Intelligence services have interfered in the politics of foreign countries before, all over the world during the Cold War, but this brings it out into the open. Electronic communications and political advertising on social media is now critical to electoral politics, and therefore a target for hackers.

It's worth considering whether having full-time paid trolls or "fake news" operations counts as "hacking". Snow Crash passim, this is effectively hacking the wetware of humans by exploiting their weaknesses.

2) "How would civilian hackers or terrorist hackers come into play against these "government hackers"? Would they be marginalized? How?"

The military pretend to be civilians for deniability. The civilians pretend to be military because it sounds cool. The terrorists go around defacing web sites. The military launch a bunch of missiles and declare anyone killed to have been a terrorist. Everyone is lying to everyone else, and possibly themselves.

Many of the key hacks are developed independently and sold on the black market. Many of the non-government hackers thus have greater pay and status than the government hackers. We haven't yet seen airstrike retaliation for selling hacks to the other side, but surely it will happen soon.

(The typical "hacker" social and behavioural profile tends to disqualify people from government jobs, and the pay tends to be terrible. So they have to resort to freelancers.)

Civilian government is likely to be marginalized. Democracy is vulnerable to memetic hacking.

3) "In a civilization where cybernetics are commonplace, how would civilian populations be affected? (As the worldbuilder, I would prefer it if there was a rationale for why they are not affected, such as "downsizing" cybernetic society to be more analog and less hackable, or because such actions would be considered inhumane acts of war. However, I am not sure about the viabilities of these options.)"

So long as they're not networked they're probably safe, surprisingly.

4) And, of course: how would this change the battlefield? Do jets and warships get phased out, as they too are hackable? What about tanks? Do infantry forces now need field hackers in addition to field medics? How might a major war break out in the first place?

Hacking can be done from anywhere - so the front line is everywhere. Actual hackers will be key assets hidden away somewhere, not on the pointy end of the war.

War is fought by weaponising population. The future is deniable warfare, like the Russian takeover of eastern Ukraine. Anything that looks like a military on TV isn't deniable enough. So instead you'll see a morass of overlapping, shifting forces like in Syria, with no military/civilian distinction.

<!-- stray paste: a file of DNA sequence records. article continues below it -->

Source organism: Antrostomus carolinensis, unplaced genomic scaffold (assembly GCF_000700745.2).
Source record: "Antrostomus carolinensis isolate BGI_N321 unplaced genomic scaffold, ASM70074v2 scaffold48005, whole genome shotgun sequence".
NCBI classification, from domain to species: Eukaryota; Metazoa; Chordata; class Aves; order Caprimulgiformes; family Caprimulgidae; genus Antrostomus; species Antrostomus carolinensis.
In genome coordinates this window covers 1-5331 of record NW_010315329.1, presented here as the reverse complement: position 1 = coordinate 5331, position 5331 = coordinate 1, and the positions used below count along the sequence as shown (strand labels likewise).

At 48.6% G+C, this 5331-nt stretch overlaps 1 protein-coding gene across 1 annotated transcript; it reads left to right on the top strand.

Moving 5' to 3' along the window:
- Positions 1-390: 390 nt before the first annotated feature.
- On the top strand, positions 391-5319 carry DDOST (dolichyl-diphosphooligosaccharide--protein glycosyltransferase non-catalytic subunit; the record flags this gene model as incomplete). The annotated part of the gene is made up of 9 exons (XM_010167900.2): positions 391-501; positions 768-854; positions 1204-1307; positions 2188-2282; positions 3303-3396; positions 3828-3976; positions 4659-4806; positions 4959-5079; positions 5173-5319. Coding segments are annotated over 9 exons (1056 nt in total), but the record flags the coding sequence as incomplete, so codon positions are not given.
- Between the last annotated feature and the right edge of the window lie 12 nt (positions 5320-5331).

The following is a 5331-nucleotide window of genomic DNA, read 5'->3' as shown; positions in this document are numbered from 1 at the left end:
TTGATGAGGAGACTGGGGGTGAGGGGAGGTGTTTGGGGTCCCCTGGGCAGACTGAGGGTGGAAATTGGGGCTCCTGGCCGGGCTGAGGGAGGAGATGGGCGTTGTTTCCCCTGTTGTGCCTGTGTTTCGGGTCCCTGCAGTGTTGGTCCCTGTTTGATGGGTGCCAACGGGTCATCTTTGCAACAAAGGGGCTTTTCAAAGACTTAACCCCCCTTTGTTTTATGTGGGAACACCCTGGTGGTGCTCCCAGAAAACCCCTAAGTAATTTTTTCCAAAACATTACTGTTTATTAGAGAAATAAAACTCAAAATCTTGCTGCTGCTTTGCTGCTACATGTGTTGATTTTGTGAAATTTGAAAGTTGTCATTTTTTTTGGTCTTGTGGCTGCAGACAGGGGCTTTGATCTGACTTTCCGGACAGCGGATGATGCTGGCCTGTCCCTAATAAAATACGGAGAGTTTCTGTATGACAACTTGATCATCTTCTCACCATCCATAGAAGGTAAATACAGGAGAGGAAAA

Any vehicle can be a bomb, or driven into a crowd to kill. Any civilian could be a suicide bomber or mass shooter in waiting. A city in this kind of future war looks like many present-day middle eastern cities: everyone trying to go about their normal life despite one or more huge explosions in the city every day.

In this kind of environment, tanks, planes and ships retain their power, but lose their targeting. Nobody knows who to shoot at any more, and every target causes a row over civilian casualties.

5) As a key extension to the above question: What happens to nuclear weapons? Again as the worldbuilder, I would prefer that they go away somehow. Is it more realistic that they become obsolete (because, for instance, every nation's hacker forces have everyone's nuclear codes), or should they just be internationally agreed to never be used?

Mutually-assured-destruction seems to be holding so far. I think international agreement against first use will hold.

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The surest way to prevent hacking is to make a connection impossible. To prevent outside hack attacks, do not let outside access.

In a combat situation, tanks and other vehicles could send information to a comm link, but be designed to not allow external control of the equipment. Any information sent to the tank would need to stay separate from the direct control of the tank.

Now, the effective hacker could send false information, such as identifying friendlies as targets and vice versa.

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This is set in the near future (perhaps ~100 years?) of our Earth, or at least, something very closely resembling our Earth. In this future setting, computers and wireless technology are everywhere.

Presumably they are 120 years behind us then, as most of your questions describe the state of this world in the 1990s.

At some point, the global powers realize that the new age of technology is undeniably permeating the frontier of warfare, and add a fully fledged "hacking" branch to their military forces.

In the UK this was covered mostly by special forces, but about ten years ago the threat had grown such that a separate Cyber Reserve was founded. This is separate/in addition to conventional electronic warfare/signals intelligence groups, which have been around much longer.

from a cybersecurity standpoint, it is always easier to attack than to defend. (is this accurate?)

It is hard to both defend and be widely accessible.

What are the political implications? Do superpowers threaten to hack each other, like they threatened to bomb each other back in the old days?

In the past few years, the USA have hacked Iran's nuclear weapons programme, and Russia appear to have hacked the USA's election.

Are you writing utopian SciFi?